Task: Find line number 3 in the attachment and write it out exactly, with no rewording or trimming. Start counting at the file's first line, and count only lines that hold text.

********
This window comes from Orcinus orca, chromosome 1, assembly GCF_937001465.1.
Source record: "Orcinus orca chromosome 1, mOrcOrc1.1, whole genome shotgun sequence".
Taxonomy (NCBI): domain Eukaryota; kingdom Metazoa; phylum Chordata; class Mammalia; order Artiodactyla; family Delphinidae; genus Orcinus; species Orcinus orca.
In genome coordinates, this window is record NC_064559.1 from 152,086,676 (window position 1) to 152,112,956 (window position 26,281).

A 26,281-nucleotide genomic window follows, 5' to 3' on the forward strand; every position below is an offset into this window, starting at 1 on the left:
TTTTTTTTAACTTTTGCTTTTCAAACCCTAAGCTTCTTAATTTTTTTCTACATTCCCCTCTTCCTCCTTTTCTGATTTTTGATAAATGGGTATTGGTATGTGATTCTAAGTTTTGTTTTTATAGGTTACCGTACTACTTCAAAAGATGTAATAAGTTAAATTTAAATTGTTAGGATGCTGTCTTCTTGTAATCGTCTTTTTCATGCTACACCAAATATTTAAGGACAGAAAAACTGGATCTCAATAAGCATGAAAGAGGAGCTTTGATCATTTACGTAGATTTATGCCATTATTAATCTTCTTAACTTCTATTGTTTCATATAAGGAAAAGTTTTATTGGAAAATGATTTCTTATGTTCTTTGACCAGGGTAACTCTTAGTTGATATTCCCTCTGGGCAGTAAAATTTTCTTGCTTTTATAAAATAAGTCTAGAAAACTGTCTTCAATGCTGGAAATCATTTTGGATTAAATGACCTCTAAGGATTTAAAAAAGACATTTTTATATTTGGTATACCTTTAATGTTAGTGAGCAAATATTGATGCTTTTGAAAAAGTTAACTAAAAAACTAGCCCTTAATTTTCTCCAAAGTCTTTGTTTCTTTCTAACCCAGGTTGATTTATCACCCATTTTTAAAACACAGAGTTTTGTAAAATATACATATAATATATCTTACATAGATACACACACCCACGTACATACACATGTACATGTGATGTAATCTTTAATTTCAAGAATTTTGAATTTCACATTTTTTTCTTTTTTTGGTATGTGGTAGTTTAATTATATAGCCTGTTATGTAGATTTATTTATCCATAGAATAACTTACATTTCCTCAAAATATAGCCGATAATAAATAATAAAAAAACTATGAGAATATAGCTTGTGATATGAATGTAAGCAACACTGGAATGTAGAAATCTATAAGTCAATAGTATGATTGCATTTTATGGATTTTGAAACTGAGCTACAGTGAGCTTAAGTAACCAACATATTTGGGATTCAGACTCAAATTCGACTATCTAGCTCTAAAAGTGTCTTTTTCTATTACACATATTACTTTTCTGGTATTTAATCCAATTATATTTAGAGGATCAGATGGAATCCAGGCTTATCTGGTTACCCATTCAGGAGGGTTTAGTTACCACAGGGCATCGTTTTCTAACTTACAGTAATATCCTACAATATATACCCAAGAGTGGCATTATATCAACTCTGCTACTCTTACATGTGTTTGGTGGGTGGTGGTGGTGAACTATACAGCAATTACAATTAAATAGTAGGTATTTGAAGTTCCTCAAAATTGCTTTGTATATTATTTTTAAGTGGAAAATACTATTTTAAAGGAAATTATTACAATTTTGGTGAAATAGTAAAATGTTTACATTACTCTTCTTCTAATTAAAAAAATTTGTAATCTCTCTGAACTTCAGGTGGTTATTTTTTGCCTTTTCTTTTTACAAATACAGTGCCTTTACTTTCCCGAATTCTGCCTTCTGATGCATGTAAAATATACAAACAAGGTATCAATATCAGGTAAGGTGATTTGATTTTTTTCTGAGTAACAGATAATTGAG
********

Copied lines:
Taxonomy (NCBI): domain Eukaryota; kingdom Metazoa; phylum Chordata; class Mammalia; order Artiodactyla; family Delphinidae; genus Orcinus; species Orcinus orca.